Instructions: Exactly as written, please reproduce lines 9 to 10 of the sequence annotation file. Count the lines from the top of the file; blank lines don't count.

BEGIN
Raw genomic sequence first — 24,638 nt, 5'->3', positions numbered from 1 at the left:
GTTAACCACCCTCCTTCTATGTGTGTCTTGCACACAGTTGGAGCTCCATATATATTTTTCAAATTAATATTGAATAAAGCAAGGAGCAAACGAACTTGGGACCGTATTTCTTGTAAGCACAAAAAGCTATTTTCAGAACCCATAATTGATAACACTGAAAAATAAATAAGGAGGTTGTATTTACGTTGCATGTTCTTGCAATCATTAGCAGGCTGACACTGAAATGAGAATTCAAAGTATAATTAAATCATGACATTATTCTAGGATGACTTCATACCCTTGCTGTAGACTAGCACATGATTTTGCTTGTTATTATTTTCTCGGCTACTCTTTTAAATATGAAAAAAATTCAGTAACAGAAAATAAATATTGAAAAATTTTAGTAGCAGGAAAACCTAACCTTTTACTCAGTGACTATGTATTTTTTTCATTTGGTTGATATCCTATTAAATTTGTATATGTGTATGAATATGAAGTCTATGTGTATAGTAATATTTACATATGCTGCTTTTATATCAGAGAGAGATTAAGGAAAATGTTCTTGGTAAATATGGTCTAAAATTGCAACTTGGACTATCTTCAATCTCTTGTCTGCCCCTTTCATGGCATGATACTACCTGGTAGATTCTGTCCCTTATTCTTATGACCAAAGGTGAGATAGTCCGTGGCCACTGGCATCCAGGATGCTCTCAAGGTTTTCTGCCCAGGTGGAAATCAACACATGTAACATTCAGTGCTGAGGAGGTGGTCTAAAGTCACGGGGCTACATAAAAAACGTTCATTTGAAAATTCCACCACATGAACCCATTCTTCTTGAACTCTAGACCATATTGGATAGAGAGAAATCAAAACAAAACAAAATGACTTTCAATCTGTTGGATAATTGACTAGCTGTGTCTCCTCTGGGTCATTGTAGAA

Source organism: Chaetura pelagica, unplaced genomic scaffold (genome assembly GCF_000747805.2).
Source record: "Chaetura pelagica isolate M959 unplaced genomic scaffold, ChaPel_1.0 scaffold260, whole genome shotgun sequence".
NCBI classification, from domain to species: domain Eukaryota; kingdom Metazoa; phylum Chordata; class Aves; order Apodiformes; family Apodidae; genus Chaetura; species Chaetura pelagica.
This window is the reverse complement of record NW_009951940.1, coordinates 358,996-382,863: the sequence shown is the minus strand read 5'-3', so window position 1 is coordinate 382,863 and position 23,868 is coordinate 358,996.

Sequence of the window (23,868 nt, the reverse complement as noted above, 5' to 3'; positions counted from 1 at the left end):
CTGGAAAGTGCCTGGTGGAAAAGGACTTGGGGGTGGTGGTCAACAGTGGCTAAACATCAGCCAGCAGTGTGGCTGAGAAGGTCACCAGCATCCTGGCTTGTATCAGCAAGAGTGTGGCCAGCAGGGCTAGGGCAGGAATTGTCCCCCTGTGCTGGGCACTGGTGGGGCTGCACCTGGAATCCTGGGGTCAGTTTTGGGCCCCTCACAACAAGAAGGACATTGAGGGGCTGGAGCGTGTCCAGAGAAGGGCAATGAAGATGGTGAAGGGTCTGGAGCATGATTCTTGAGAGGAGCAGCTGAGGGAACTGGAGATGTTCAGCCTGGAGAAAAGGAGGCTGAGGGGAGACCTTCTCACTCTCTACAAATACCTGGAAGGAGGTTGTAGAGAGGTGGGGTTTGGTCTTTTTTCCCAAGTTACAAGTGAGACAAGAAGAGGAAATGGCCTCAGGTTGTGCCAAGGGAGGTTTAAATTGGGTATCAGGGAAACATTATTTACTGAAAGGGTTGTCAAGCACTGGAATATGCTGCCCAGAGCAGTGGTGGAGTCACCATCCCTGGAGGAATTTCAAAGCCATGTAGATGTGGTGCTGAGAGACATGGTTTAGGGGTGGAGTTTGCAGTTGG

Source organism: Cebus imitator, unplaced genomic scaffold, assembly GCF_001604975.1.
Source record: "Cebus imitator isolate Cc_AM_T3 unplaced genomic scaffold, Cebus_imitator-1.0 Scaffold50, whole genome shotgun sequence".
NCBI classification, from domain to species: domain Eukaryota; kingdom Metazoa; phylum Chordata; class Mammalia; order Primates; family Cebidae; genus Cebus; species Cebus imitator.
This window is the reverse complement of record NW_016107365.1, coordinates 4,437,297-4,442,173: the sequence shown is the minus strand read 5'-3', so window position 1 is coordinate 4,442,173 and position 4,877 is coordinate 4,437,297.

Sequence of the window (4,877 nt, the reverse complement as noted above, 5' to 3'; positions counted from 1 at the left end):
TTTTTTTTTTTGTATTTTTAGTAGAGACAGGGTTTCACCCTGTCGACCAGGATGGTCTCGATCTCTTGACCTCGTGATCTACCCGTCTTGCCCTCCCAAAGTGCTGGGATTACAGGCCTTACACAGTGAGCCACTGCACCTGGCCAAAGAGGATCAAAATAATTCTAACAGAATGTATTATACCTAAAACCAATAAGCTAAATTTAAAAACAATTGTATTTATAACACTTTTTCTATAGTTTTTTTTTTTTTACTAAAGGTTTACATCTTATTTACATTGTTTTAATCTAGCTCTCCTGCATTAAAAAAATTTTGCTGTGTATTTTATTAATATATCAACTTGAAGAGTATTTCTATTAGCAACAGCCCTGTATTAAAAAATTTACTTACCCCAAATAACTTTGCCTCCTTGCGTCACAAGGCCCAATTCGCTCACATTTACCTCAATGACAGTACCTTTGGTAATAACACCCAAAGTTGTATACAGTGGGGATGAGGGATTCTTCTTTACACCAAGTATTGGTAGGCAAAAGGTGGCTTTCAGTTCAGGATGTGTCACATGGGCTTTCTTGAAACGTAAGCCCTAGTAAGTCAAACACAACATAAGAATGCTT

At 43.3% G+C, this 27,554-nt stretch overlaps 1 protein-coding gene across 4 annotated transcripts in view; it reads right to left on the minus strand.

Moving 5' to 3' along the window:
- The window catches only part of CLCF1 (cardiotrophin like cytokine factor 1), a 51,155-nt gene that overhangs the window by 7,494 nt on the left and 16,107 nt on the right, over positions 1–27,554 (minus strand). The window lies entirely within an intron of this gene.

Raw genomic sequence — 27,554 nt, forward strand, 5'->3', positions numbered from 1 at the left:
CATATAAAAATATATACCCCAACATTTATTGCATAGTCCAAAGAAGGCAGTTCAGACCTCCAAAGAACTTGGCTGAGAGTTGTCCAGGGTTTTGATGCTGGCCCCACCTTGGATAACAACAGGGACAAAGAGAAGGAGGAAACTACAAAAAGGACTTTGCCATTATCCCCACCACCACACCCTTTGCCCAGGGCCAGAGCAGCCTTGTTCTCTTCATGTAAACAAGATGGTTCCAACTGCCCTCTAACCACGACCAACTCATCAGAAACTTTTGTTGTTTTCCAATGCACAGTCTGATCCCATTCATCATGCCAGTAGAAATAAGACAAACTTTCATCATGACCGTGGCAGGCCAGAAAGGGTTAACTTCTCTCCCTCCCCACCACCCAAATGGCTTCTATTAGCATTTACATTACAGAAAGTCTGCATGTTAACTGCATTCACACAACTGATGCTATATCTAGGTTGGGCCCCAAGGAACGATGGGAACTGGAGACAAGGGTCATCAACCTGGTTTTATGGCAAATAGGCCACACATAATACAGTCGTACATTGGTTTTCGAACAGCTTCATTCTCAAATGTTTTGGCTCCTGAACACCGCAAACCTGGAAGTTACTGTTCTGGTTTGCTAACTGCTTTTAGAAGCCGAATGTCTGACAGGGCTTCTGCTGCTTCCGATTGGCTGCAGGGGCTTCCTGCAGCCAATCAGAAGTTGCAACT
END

Source organism: Cebus imitator, unplaced genomic scaffold, assembly GCF_001604975.1.
Source record: "Cebus imitator isolate Cc_AM_T3 unplaced genomic scaffold, Cebus_imitator-1.0 Scaffold50, whole genome shotgun sequence".